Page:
Linux-AD Integration With Windows Server 2003 R227 April 2006
The integration of (what was formerly called) Services for UNIX into Windows Server 2003 R2 also brought some other changes. To accommodate those changes, I’ve updated my Linux-AD integration instructions (the previous instructions are here for pre-R2 versions of Windows). If you need to integrate Linux systems for authentication into Active Directory with Windows Server 2003 R2, these instructions should get you there.
Overall, the instructions are very similar to the instructions for pre-R2 versions of Windows.
Preparing Active Directory (One-Time)
Based on what I’ve seen so far, it appears as if a partial RFC 2307-compliant schema is included by default with Windows Server 2003 R2. This means that it is no longer necessary to extend the schema to include attributes such as uid, gid, login shell, etc. However, while the schema does appear to be present by default, you must install the “Server for NIS” component on at least one domain controller in order to be able to actually set those attributes (and it will be necessary to set the attributes before logins from Linux will work).
You’ll also need to create an account in Active Directory that will be used to bind to Active Directory for LDAP queries. This account does not need any special privileges; in fact, making the account a member of Domain Guests and not a member of Domain Users is perfectly fine.
Preparing Active Directory (Each User)
Each Active Directory account that will authenticate via Linux must be configured with a UID and other UNIX attributes. This is accomplished via the new “UNIX Attributes” tab on the properties dialog box of a user account. Installing the “Server for NIS” component enables this, as mentioned previously.
After all the user accounts have been configured, then we are ready to perform the additional tasks within Active Directory and on the Linux server that will enable the authentication.
Preparing Active Directory (Each Server)
For each Linux-based server that will be authenticating against Active Directory, follow the steps below.
Create a computer account in Active Directory. When creating the computer account, be sure to specify that this account may be used by a pre-Windows 2000-based computer.
Use the following command at a command prompt to configure the new computer account:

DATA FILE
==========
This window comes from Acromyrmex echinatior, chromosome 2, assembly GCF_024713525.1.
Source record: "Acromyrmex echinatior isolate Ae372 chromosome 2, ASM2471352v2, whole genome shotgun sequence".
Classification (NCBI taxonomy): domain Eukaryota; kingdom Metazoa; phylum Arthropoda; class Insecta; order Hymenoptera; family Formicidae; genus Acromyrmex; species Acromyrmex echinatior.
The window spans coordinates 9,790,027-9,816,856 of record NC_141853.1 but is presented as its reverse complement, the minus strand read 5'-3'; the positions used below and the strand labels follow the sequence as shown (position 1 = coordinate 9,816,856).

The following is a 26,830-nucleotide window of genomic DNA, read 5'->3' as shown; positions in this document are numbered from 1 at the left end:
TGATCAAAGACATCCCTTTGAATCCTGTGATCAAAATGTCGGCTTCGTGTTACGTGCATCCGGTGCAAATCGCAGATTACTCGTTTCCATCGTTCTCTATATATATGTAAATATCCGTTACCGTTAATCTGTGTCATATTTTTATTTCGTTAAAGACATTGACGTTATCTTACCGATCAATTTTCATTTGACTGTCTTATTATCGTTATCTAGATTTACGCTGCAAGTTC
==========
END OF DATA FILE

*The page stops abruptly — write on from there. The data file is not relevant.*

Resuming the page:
Of course, you’ll need to substitute the appropriate values for “fqdn” (the fully-qualified domain name of the computer), “REALM” (the DNS name of your Active Directory domain in UPPERCASE), “DOMAIN” (the NetBIOS name of your Active Directory domain), “password” (the password that will be set for the new computer account), and “filename” (the keytab that will be generated and must be copied over to the Linux computer).
If you need to rebuild the Linux server for whatever reason, you’ll need to delete the computer account you created and repeat this process.
Preparing Each Linux Server
Follow the steps below to configure the Linux server for authentication against Active Directory.
Make sure that the appropriate Kerberos libraries, OpenLDAP, pam_krb5, and nss_ldap are installed. If they are not installed, install them.
Be sure that time is being properly synchronized between Active Directory and the Linux server in question. Kerberos requires time synchronization.
krb5.conffile to look something like this, substituting your actual host names and domain names where appropriate:
/etc/ldap.conffile to look something like this, substituting the appropriate host names, domain names, account names, and distinguished names (DNs) where appropriate.
Securely copy the file created using the
ktpass.exeutility above to the Linux server in question, placing it in the
krb5.keytab. (SFTP or SCP are excellent candidates for this.)
Configure PAM (this varies according to Linux distributions) to use pam_krb5 for authentication. Many modern distributions use a stacking mechanism whereby one file can be modified and those changes will applied to all the various PAM-aware services. For example, in Red Hat-based distributions, the system-auth file is referenced by most other PAM-aware services.
/etc/nsswitch.conffile to include “ldap” as a lookup source for passwd, shadow, and groups.
That should be it. Once you do that, you should be able to use
kinit from a Linux shell prompt (for example,
kinit aduser) and generate a valid Kerberos ticket for the specified Active Directory account.
At this point, any PAM-aware service that is configured to use the stacked system file (such as the system-auth configuration on Red Hat-based distributions) will use Active Directory for authentication. Note, however, that unless you also add the pam_mkhomedir.so module in the PAM configuration, home directories will have to be created manually for any Active Directory account that may log on to that server. (I generally recommend the use of pam_mkhomedir.so in this situation.)
This configuration was tested on Red Hat Linux 9.0 as well as CentOS 4.3.
UPDATE: An updated version of these instructions has been posted.Tags: ActiveDirectory · CentOS · Interoperability · Kerberos · LDAP · Linux · Microsoft · Networking · OSS · RedHat · Windows Previous Post: Windows Server Update Services Next Post: CentOS on ESX Server